This desire of immortality is more than an individual perspective. It is also a common community expectation. The loss of a member in a community is usually a pity to the common interest. A major portion of community resources in human society has to be used for educating and retraining new generations to cover the constant loss of its members by death. This is a waste because essentially it only covers the loss rather than produces new contributions to a society. But what will happen if members become immortal so that all the consciousness can be preserved? It thus means a great save to the interest of the entire society. This matching between individual and community interest to look of immortality of human mind together compose the most solid foundation of the driving force to the web evolution.
The invention of WWW allows web users to clone their consciousness. But it does not mean that WWW immediately allows 100 percent cloning of human consciousness. This cloning is, however, a stepwise process. Human consciousness has its variety of complexity. For example, the complexity of consciousness of a baby is definitely less than the complexity of consciousness of an adult. Stepwisely, WWW clones these different levels of complexity during its evolution. Web 1.0 materializes the consciousness only on a very shallow level, which is respect to the level of human babies. We could publish our thoughts on web literally but not meaningfully. All Web-1.0 publications need readers to interpret, which could be significantly deviated from the original meanings of the publishers. On Web 2.0, however, we start being able to not only write down our thoughts, but also tag our thoughts and produce active services based on our thoughts. This new way of materializing human consciousness allows us cloning our mind on web as if we are pre-school kids, who can do explanation but in shallow, limited, and ambiguous ways. In the future, web is going to evolve to be able to clone our mind in more and more mature levels. As a result, the entire web will become closer and closer to our human society. This process of stepwisely cloning of individuals as well as the links among individual (the human society) is a main thread on web evolution.
Corollary 1: the web evolution stages can be respectively mapped to the stages on human growth.
The Corollary 1 can be directly derived from the two postulates: (1) the web evolves in stages; (2) humans grow up in stages that master consciousness in different levels; and (3) the web evolves to stepwisely clone humans consciousness. Thus we can deduce respective mappings between the web evolution stages and human growth stages. The discussions in Part 1 support this derivation.
Corollary 2: the evolutionary stage of any macroscopic web existence can be identified by the quality of its contained web resources.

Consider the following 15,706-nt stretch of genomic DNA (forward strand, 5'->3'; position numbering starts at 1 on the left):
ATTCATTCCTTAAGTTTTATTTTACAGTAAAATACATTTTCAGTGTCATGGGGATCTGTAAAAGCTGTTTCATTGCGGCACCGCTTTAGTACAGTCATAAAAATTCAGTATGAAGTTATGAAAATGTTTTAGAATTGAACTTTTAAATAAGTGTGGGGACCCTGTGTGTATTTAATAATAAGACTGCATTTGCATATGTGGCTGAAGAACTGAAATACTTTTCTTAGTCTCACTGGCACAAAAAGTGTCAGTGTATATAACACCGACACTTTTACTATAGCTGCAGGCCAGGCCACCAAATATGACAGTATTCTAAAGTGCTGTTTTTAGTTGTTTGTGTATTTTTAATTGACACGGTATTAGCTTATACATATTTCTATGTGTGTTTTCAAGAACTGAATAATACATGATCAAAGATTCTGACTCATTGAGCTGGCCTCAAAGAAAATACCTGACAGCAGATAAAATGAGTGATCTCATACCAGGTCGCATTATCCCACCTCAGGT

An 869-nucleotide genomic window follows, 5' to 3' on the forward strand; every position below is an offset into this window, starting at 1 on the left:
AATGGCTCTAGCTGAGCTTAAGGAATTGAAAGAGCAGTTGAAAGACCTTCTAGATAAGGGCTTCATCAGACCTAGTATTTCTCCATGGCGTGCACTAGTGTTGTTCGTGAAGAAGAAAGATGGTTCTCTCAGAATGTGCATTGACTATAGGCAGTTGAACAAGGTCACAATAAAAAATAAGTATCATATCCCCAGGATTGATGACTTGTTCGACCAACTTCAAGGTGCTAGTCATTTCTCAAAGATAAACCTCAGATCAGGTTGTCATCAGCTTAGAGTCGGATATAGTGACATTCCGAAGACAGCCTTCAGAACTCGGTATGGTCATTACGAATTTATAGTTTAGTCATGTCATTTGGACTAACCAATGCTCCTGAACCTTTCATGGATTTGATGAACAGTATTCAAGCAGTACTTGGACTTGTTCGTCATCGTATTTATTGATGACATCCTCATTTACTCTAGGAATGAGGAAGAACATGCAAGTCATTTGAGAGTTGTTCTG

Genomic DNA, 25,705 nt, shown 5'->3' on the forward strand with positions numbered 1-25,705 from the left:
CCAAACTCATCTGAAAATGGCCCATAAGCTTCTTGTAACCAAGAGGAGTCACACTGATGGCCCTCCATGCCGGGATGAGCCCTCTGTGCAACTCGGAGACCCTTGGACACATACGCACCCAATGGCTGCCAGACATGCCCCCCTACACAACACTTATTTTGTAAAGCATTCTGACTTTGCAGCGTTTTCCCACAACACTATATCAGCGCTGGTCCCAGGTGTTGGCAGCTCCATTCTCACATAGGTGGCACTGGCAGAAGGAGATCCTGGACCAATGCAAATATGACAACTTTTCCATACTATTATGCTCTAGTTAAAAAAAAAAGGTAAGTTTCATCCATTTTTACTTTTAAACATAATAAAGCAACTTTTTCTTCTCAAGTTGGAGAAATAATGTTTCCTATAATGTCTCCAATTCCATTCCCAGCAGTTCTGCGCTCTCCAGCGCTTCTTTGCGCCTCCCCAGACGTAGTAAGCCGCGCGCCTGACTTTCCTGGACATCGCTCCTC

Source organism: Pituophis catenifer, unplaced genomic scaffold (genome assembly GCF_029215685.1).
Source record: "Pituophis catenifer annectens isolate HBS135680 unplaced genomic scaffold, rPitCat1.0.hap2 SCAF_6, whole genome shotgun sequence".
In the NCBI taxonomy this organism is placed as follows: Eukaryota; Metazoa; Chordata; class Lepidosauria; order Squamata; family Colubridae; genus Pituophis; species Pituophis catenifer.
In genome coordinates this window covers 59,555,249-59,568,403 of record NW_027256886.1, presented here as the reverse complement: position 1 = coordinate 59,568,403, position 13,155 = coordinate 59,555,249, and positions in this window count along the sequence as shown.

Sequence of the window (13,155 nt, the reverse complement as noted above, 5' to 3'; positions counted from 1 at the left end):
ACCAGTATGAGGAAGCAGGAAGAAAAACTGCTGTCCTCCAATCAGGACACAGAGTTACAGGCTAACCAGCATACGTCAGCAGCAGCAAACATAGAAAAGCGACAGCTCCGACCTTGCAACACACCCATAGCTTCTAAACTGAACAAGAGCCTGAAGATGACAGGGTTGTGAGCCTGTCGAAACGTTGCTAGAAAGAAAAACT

In this corollary, a macroscopic web existence can be anything from a single web page to the entire World Wide Web. Web resources are self-contained pieces of productive information on the web. Self-contained means that a web resource can be transmitted on the web alone without information loss. Productive means that a web resource can be used to produce. For example, a web document is a web resource, and so is a web service or a web link. But one single word such as "Ford" is not a web resource because its meaning is undecidable without particular context, i.e., it cannot be transmitted by itself alone without information loss. In contrast, however, a formally annotated word may be a web resource. For example, the word "Ford" with a formal annotation as "make of car" is a web resource because it can be delivered without information loss. Besides, a random collection of words is generally not a web resource because they are not productive. Informally, a web resource must be intentionally produced information that can be unambiguously reused and further manufactured.
Web resources have three basic types: the descriptive type (data resources), the functional type (service resources), and the interconnective type (link resources). These three types of resources are mutually independent to each other. A data resource can exist without being used by any services and connected by any links; a service resource can exist without being given any data and connected by any links; a link resource can exist without explicitly linking to any other resources. For different types of web resource, we need varied measurement for their quality and quantity.
This corollary is derived from the Postulate 1. Based on the Postulate 1, the quality of web resources must be kept on a constant level within a particular evolutionary stage. These qualities thus can be applied to identify these evolutionary stages.
Corollary 3: the quality measurement of characteristic variables on web evolution can be defined analogously to the quality measurement of the respective characteristic variables on human growth.
This corollary is based on the Corollary 1 and 2. Since every stage of web evolution can be mapped to a stage of human growth, these two evolutionary procedures must share their criteria on judging the stages. Therefore, we can define the web evolution criteria by analogizing the criteria on evaluating human growth. This is the essential methodology to study web evolution based on this theory.
We need analogical methodology to study web evolution because we do not know the future. Unlike the nature evolution or human evolution, both of which has occurred for millions of years, web evolution is a process barely started and we do not have many clues by only watching its history. We need something similar to compare to study the future of the web. The Postulate 2 tells us that this something similar is the growth of humans. The Corollary 3 thus claims that although we still do not have enough evidences to directly define quality measurements of web evolution, we can indirectly define them by analogizing the respective quality measurements of human growth. Unlike web evolution, the process of human growth can be repeatedly study and we have plenty of direct samples for us to study. This corollary solves the most difficult dilemma on web evolution research that we must define evolutionary criteria for things that have not happened.